Lyra McKee’s mother has always recalled that while other children would mumble “Mummy, Mummy” in their sleep, she heard her own daughter asking, “Why? Why?”
It was that curiosity that would lead Ms McKee to her calling in life, to try and tell the stories of those who did not have a voice.
As tributes poured in from across the world for the “rising star”, Seamus Dooley, NUJ assistant general secretary, was among those to described her as “a journalist of courage, style and integrity”.
But he had no doubt, he said, that it was her “commitment and passion” that led her to observe the riot which would claim her life.
Ms McKee grew in north Belfast, just off the Murder Mile which was so named because of the number killings on the road during the Troubles.
She was just four years old when the ceasefire was called and often wrote about how her own life and the lives of those around her were defined by the decades of violence that had gripped Northern Ireland.
“The Ceasefire Babies was what they called us. Those too young to remember the worst of the terror because we were either in nappies or just out of them when the Provisional IRA ceasefire was called,” she wrote in an article about the high suicide rates.
“We were the Good Friday Agreement generation, destined to reap the spoils of peace. The spoils just never seemed to reach us.”
She was raised a Catholic, but friends say that she never let the division lines that divided her city into her life, and paid no attention to age or religion instead wanting simply to be a good person.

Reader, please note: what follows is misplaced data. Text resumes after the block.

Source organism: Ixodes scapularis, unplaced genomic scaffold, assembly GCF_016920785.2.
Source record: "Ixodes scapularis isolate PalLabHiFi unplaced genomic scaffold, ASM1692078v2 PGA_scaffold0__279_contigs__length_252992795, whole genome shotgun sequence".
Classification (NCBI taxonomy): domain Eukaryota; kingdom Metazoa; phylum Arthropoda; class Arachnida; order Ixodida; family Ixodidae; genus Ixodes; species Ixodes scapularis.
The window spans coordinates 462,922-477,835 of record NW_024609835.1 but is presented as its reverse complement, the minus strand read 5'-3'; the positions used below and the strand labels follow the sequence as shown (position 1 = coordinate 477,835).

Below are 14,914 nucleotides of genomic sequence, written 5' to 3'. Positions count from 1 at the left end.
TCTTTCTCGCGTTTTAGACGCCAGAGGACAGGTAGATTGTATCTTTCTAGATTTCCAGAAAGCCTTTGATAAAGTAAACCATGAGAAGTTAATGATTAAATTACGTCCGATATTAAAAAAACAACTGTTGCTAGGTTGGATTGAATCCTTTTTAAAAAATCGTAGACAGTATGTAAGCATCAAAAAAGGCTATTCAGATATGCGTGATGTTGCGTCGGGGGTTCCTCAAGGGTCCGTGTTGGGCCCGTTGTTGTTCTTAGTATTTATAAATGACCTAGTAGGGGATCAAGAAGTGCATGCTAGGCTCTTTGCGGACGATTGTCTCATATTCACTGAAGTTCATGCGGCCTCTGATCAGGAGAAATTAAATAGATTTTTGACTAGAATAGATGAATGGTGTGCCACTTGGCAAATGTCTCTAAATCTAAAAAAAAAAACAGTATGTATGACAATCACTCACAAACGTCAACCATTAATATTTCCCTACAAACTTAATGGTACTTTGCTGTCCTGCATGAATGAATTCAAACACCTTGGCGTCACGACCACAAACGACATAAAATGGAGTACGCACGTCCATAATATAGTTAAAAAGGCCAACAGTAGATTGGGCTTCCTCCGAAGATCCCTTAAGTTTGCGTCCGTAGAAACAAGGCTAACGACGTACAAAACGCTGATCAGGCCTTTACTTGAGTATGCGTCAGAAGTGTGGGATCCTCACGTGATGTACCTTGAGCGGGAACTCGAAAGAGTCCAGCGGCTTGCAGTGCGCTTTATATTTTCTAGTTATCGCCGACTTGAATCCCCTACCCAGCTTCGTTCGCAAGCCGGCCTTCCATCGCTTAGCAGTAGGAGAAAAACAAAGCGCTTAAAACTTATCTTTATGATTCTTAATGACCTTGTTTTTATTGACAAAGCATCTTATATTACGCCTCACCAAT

Ms McKee had recently moved to Derry to live with her partner, Sara, with whom it is said she was very much in love.
As well as working as a freelance journalist she had almost finished her book, The Lost Boys, which was due to be published by Faber in 2020.
She rose to prominence after writing a piece about growing up gay in Belfast called Letter To My 14 Year-Old Self which was subsequently turned into a short film.
She had struggled with coming out, she explained, and had thought as a child that she was would "go to hell" for her sexuality.
But she reassures her teenage self that journalism will help her through, adding: “For the first time in your life, you will feel like you’re good at something useful. You’ll have found your calling.”
She finished the piece with the line: “Keep hanging on, kid. It’s worth it. I love you.”
In 2016, Forbes Magazine named her one of their 30 under 30 in media and she had written for a number of publications.
Angels With Blue Faces, a non-fiction book about the Troubles murder of South Belfast MP Rev Robert Bradford, was released in 2018.
Her literary agent, Will Francis, who described her as “gifted, brave, kind and funny”, said that her latest book was to explore the side effects of the conflict and the disappearance of children in the 1970s.
The night after her death Ms McKee had been due to attend dinner with her partner and her friends Alison Miller and Anna Burns, the Booker Prize winning author, where they had planned to discuss The Lost Boys.
Ms Miller vowed: “The book was almost finished and it will be finished.”